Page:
REPORT OF A CASE
A 36-year-old homosexual man presented to the Duke University emergency room, Durham, NC, with multiple medical complaints; chief among these was an ulcer on his forehead. Three weeks previously, the patient had noticed several small blisters in the affected area. Scratching of the lesions resulted in a single painless ulcer, which progressively enlarged. A one-week course of erythromycin prescribed by his local physician for the treatment of "cellulitis" did not produce any improvement.Additional symptoms included headache, photophobia, nausea, and vomiting of three days' duration. The patient's medical history was notable for fever blisters, viral hepatitis, herpes zoster, giardiasis, amoebic enteritis, persistent oral thrush, and cytomegalovirus pneumonia, all of which had occurred during the preceding four years.Cutaneous examination revealed a shallow 5 × 20-mm, slightly tender ulcer on the patient's forehead (Fig 1). The borders of the lesion were violaceous, indurated, and raised. Other pertinent physical find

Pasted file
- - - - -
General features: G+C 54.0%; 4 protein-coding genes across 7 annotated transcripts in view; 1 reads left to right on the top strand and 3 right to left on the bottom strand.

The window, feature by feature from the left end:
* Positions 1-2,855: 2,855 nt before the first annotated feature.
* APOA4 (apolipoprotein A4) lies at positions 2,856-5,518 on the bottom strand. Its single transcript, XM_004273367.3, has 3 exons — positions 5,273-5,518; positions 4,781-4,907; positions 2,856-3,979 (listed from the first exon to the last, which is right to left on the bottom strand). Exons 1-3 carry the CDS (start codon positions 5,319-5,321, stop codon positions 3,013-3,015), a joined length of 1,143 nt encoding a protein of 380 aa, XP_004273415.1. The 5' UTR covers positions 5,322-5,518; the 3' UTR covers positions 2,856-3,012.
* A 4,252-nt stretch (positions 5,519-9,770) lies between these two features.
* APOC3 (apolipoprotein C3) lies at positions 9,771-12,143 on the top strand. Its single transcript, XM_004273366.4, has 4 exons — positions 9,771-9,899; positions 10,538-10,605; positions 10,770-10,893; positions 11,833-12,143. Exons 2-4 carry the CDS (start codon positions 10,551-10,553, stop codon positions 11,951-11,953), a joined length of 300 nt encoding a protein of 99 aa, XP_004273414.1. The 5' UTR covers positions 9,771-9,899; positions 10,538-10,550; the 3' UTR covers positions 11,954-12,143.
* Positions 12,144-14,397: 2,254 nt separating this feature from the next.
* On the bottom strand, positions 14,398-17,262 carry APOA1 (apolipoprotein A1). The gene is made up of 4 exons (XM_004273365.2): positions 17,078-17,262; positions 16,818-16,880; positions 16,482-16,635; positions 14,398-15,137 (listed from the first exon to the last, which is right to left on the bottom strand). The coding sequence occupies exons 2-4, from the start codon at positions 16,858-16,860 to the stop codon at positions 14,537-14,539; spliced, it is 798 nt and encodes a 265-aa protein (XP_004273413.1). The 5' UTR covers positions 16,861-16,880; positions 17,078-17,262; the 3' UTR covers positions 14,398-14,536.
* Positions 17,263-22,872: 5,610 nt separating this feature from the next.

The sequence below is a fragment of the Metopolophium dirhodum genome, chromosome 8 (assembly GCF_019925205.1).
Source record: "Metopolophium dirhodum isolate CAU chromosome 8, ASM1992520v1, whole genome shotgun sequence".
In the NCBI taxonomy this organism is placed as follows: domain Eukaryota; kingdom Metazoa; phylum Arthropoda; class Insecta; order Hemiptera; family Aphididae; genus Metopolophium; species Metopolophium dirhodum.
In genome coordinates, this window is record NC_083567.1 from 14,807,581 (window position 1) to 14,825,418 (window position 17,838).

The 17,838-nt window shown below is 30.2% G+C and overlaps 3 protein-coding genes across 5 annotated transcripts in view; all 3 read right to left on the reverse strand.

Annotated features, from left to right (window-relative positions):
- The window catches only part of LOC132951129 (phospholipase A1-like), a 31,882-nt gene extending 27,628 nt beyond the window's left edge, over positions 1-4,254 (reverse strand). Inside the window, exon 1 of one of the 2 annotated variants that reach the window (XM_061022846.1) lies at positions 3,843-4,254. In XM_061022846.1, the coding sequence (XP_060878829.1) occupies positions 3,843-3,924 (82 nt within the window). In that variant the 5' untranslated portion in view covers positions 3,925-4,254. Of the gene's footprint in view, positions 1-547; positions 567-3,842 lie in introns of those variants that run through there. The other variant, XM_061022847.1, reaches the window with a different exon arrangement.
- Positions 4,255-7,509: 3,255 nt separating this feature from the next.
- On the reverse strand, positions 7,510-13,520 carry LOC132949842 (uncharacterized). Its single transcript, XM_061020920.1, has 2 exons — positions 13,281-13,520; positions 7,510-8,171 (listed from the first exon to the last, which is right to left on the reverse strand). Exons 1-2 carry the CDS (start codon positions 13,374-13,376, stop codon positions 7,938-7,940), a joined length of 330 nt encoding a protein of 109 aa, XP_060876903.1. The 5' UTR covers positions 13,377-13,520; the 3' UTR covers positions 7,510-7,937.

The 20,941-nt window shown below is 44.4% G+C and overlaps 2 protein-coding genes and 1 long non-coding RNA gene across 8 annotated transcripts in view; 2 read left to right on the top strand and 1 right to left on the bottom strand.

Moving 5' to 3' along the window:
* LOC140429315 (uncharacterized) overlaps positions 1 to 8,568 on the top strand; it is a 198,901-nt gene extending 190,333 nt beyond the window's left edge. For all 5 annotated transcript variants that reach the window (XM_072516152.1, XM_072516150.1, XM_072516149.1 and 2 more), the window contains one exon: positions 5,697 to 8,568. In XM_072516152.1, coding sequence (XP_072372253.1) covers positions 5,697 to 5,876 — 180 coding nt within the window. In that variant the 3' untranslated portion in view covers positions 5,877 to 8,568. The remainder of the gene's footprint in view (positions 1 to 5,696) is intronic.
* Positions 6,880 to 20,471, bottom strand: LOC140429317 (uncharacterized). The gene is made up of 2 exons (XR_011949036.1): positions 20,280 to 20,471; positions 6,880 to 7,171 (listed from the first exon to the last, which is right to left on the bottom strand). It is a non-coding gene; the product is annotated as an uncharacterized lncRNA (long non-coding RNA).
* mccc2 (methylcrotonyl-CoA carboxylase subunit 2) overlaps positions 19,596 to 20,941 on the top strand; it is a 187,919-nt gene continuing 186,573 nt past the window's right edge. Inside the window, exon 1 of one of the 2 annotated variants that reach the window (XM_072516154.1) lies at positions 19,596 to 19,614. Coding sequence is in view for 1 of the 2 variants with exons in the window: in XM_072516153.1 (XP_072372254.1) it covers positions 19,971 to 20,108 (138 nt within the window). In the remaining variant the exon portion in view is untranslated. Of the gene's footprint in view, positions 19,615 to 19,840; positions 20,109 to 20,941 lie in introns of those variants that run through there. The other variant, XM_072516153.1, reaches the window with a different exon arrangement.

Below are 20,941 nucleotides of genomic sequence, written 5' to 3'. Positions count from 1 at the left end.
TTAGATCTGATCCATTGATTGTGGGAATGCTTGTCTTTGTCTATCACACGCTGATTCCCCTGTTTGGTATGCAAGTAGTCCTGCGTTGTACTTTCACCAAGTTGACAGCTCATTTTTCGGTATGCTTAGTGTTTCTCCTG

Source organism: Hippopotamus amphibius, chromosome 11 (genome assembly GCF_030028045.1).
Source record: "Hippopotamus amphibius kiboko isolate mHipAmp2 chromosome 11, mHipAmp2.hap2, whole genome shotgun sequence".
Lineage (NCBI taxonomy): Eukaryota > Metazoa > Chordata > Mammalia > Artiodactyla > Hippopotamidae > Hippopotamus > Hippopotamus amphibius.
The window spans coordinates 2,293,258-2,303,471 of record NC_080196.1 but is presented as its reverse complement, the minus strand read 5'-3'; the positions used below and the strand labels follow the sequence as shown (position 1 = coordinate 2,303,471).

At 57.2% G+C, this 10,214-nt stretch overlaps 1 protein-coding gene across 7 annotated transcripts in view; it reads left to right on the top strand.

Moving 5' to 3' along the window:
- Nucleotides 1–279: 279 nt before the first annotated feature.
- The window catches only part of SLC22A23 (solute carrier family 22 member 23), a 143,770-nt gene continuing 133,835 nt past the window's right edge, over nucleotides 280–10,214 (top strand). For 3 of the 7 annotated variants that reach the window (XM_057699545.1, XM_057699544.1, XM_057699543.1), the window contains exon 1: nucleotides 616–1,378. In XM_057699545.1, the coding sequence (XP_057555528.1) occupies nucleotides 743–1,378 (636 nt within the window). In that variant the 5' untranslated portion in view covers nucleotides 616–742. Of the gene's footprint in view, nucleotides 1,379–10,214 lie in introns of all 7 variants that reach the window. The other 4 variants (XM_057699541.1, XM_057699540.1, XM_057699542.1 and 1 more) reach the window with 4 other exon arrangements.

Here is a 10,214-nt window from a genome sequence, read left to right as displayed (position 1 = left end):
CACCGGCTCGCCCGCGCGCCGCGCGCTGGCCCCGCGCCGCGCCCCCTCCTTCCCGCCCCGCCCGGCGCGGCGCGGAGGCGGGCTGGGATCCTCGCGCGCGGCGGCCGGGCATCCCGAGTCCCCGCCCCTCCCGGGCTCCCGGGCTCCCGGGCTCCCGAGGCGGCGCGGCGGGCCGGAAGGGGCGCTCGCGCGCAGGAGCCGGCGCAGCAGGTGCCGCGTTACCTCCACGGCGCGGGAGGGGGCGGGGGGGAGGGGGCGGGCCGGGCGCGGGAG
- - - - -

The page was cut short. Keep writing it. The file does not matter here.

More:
Feldman SR, Kuttner BJ. Forehead Ulcer in a Homosexual Man. Arch Dermatol. 1986;122(7):823–824. doi:10.1001/archderm.1986.01660190101027
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